• Provides for payments to be made in equal amounts during the term of the loan with no deferral or balloon payments made.
  • Does not allow cancellation of the promissory note, loan, land contract, or mortgage upon the death of the lender. Under Wisconsin law, the outstanding loan balance on these types of contracts is not automatically canceled upon the death of the lender. Cancellation of the loan balance can only occur if the contract contains specific language to this effect. If a promissory note, loan, land contract, or mortgage contains language to cancel the balance upon the death of the lender, the promissory note, loan, land contract, or mortgage can be amended to remove this language and avoid a divestment penalty.

If all of the criteria above are not met, the purchase of the promissory note, land contract, loan, or mortgage is a divestment. The divested amount is the value of the outstanding balance due on the promissory note, loan, land contract, or mortgage as of the date of application for Medicaid LTC services.

If all of the criteria above are met, the purchase of the promissory note, land contract, loan, or mortgage is not a divestment. This applies even if the promissory note, land contract, loan, or mortgage cannot be sold because it is not negotiable, assignable, enforceable, or otherwise marketable.

It is not disputed that the notes are actuarily sound. The county based its determination on the second and third prongs. The notes did not state the terms of the repayment or include the amortization schedules, so the county could not ascertain whether the payments were in equal amounts. However, following the hearing petitioner provided the schedules, and they provide for equal payments for the full ten years.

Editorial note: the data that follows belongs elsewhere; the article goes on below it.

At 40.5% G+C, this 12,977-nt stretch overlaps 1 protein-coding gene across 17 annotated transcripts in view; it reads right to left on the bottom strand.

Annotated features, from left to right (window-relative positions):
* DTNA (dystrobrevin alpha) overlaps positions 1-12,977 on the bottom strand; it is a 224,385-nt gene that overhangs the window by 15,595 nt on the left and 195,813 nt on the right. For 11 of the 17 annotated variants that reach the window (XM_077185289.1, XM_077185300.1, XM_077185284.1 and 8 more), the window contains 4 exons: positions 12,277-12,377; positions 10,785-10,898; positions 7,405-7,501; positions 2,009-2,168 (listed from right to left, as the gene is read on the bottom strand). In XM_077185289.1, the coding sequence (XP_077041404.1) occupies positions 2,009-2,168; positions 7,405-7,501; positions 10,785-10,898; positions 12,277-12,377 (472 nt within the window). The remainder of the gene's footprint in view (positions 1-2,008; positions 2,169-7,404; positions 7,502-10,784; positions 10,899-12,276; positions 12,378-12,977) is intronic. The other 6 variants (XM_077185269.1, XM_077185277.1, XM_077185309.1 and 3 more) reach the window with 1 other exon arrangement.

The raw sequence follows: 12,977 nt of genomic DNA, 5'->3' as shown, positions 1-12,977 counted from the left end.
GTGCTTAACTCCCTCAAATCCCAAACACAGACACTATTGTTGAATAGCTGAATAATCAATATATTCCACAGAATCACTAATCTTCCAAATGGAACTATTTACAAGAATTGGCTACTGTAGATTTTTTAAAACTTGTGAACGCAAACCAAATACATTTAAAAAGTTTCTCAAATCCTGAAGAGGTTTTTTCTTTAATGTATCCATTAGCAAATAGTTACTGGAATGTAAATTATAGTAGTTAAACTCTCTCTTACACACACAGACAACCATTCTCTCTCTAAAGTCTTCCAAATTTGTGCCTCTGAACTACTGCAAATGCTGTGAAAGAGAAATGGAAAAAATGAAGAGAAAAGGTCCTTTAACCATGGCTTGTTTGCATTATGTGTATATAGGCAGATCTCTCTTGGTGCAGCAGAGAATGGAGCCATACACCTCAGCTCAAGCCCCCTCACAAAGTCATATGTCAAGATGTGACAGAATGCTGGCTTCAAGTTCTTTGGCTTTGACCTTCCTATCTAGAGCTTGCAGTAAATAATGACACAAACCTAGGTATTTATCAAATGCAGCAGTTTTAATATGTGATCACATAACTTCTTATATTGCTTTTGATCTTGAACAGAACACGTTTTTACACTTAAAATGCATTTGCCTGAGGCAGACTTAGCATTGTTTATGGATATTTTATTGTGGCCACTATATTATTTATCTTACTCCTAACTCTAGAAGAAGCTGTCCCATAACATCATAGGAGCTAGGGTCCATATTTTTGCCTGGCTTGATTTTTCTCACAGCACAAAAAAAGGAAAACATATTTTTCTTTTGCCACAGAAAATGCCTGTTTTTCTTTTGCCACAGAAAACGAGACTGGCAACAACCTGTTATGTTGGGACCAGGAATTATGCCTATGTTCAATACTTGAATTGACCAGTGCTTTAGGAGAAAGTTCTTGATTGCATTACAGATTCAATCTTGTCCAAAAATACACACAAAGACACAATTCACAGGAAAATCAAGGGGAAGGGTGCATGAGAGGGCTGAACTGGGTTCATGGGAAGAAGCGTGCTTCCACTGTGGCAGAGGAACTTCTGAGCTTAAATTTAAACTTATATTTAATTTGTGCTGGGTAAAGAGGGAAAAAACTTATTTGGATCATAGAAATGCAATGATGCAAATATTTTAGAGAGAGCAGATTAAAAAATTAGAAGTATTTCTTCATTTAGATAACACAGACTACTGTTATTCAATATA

With regard to the third prong, the Handbook states clearly that the note must affirmatively allow cancellation at death. As noted, loan balances are not canceled at death under Wisconsin law, and thus there must be language allowing cancellation. That is not the case here, so the notes pass that prong.

Since the promissory notes pass all three prongs, they are not a divestment. They also are not countable assets because they are non-negotiable. The entire monthly payments are considered income to petitioner’s wife, which could affect petitioner’s cost of care determination once he is eligible. See DMS Operations Memo 17-34, dated July 21, 2017, page 3; even the principal portions of the monthly payments are considered income based upon Supplemental Security Income (SSI) policy.

Two other possible issues were mentioned. First, it was suggested that there might be a problem because the notes are amendable. That would not affect possible divestment; it could affect availability. However, I can find nothing in the Handbook saying that the potential for amending the notes affects eligibility. Second, it was suggested that it could be divestment because the community spouse transferred the property within five years under Handbook, App. 17.4. However, that provision discusses divestment of a homestead within five years. Here I am finding that the sales are not divestments.

Conclusions of Law

  1. The sales of petitioner’s former home property by his wife in exchange for promissory notes are not divestments because the notes passed all three prongs of the MA Handbook, Appendix 17.12.2 test.
  2. The monthly payments on the notes are income in their entirety.



That the matter be remanded to the county with instructions to remove the divestment penalty imposed for the sales of property via promissory notes and to re-determine petitioner’s MA eligibility based upon the promissory notes being unavailable assets with no divestment penalty (the other portion of the divestment penalty remains effective). The county shall do so within 10 days of this decision.

[Request for a rehearing and appeal to court instructions omitted.]